The Kyoto Debate

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The Kyoto Debate

Post by jOnNiE » Tue Sep 20, 2005 11:07 pm

thanks mach for the link storm tracker
Last edited by jOnNiE on Mon Mar 27, 2006 12:46 pm, edited 1 time in total.

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Post by jOnNiE » Wed Sep 21, 2005 10:58 pm

You guys Hurricane Rita is a CAT. 5!!! something bad is going to happen again.

I really do believe Kyoto can help. US gov't needs to join, if green house is really warming up our atmosphere.

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Post by xanadu » Thu Sep 22, 2005 7:50 am

Where I agree whole heartedly with your politics and I believe that it is an embarrassment that the US has not already signed the Kyoto Treaty, I think that blaming these storms on global warming is a bit presumtuous. If you look at the natural cycles we should be in a period of both warming climate globally as well as increased storm activity. The global temp is a very long term slow trend, but the storm activity is a 50 - 75 year trend. That said, these are particularly bad.

Where I am not sure I agree that global warming is the cause, I like the fact that people are saying it, because anything that can contribute to the US poluting less is a good thing.

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Post by jOnNiE » Thu Sep 22, 2005 1:48 pm

xan, do you not think that pollution can effect the atmosphere? We the largest contributor. I understand that the world has gone through cycles, but we are destroying the planet.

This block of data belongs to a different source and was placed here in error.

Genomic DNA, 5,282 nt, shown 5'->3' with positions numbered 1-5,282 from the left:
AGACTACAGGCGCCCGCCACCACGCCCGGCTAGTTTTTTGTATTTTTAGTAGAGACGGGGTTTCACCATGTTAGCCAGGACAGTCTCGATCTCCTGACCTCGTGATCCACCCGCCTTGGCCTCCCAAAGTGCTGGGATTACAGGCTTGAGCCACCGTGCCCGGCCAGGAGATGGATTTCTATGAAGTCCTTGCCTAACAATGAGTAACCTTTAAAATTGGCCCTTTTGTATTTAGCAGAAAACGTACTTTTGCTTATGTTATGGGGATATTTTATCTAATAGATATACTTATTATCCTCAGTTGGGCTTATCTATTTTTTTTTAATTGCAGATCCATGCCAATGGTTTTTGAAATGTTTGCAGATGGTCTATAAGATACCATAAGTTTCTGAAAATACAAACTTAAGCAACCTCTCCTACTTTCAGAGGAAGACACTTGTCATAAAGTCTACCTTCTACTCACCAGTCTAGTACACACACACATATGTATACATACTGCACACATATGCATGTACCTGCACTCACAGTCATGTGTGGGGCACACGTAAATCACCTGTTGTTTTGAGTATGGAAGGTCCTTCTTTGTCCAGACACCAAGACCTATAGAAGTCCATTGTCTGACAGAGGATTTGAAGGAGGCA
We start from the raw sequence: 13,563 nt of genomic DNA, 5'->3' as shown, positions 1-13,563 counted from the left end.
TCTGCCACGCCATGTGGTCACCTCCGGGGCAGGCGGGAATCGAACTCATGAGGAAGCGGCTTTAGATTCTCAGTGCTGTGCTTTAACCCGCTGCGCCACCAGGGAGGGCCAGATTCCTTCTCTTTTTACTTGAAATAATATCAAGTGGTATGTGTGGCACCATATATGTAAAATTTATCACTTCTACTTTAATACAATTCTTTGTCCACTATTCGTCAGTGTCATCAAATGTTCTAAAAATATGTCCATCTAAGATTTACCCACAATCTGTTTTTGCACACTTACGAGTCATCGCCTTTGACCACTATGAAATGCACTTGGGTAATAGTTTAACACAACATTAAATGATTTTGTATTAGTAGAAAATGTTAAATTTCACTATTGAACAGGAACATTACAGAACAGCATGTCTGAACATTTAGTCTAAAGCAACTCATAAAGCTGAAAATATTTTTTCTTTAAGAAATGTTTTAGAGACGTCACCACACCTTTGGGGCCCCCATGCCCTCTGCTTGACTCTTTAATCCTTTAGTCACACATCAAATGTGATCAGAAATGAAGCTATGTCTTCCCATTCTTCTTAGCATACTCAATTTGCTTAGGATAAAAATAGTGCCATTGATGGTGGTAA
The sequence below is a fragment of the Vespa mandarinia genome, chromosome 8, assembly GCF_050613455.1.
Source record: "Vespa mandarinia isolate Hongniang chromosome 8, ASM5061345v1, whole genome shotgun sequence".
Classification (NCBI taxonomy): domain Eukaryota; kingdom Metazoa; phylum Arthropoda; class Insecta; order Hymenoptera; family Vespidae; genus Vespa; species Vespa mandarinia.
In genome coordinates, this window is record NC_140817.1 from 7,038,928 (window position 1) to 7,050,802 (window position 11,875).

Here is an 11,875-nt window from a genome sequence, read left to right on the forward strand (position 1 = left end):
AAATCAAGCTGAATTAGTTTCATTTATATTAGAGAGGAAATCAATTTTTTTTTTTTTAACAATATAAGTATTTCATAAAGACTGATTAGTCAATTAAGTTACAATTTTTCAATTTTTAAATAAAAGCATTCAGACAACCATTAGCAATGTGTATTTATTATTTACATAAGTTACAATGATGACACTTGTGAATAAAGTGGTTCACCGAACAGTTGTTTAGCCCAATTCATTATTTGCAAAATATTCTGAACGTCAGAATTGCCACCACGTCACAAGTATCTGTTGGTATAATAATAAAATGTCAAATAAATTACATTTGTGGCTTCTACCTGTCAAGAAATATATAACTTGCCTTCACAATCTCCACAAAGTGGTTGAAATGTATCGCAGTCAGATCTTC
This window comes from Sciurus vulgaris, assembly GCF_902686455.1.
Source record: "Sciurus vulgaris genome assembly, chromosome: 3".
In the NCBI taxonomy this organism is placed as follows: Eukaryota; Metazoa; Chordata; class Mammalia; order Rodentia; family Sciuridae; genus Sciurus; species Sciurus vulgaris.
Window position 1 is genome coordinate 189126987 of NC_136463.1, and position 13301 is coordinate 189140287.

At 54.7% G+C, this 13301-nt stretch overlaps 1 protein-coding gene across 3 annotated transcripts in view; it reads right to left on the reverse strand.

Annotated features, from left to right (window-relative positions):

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Post by One Big Wave » Thu Sep 22, 2005 1:50 pm

jonnie.dee wrote:xan, do you not think that pollution can effect the atmosphere?
Again I am saving aqua the trouble, affect, not effect :D

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Post by the tide » Thu Sep 22, 2005 2:50 pm

So this hurricanne is an anomaly created by global warming?

BS. Robert Kennedy asserted the same the day after Katrina hit. I tend to agree with Xan's thinking that global warming may have an affect though the predominant thinking asserts this 'anomaly' is indeed cyclical. (20 year cycle to be exact)

List of Category 5 Atlantic Hurricanes
(1886 - Present)


History of Category 5 hurricanes

Rita has been downgraded to a Cat 4 which was forseen as Gulf waters have cooled.

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Post by One Big Wave » Thu Sep 22, 2005 3:28 pm

the tide wrote:
Rita has been downgraded to a Cat 4 which was forseen as Gulf waters have cooled.
Gulf waters have cooled? You mean we must have been polluting less in the last week, or do you mean that ocean water temperatures go up and down naturally? :wink:

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Post by jOnNiE » Thu Sep 22, 2005 3:43 pm

You guys are missing my point (TIDE). Pollution does have something to do with the deterioration of our ozone. NO, of course pollution did not cause a hurricane. i am not that stupid, sheesh. What I am saying is that increased earth temperatures are going to increase the destructivity of natural storms. How can you not logical say that pollution is not destroying our planet? It just doesn' t make any sense to think otherwise.

oh yeah, rita is now a cat. 4

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Post by the tide » Thu Sep 22, 2005 7:59 pm

jonnie.dee wrote:You guys are missing my point (TIDE). Pollution does have something to do with the deterioration of our ozone.
Agreed
jonnie.dee wrote:NO, of course pollution did not cause a hurricane. i am not that stupid, sheesh.
I know you're not stupid and did not mean to imply that you were. I'm certainly no genius.
jonnie.dee wrote:What I am saying is that increased earth temperatures are going to increase the destructivity of natural storms.
Agreed
jonnie.dee wrote:How can you not logical say that pollution is not destroying our planet?

To contest the evident conclusion that carbon pollution has real consequences is fallacy. I have not and will not take part in the deception.

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Post by jOnNiE » Thu Sep 22, 2005 11:03 pm

:smt023

tide you are the man!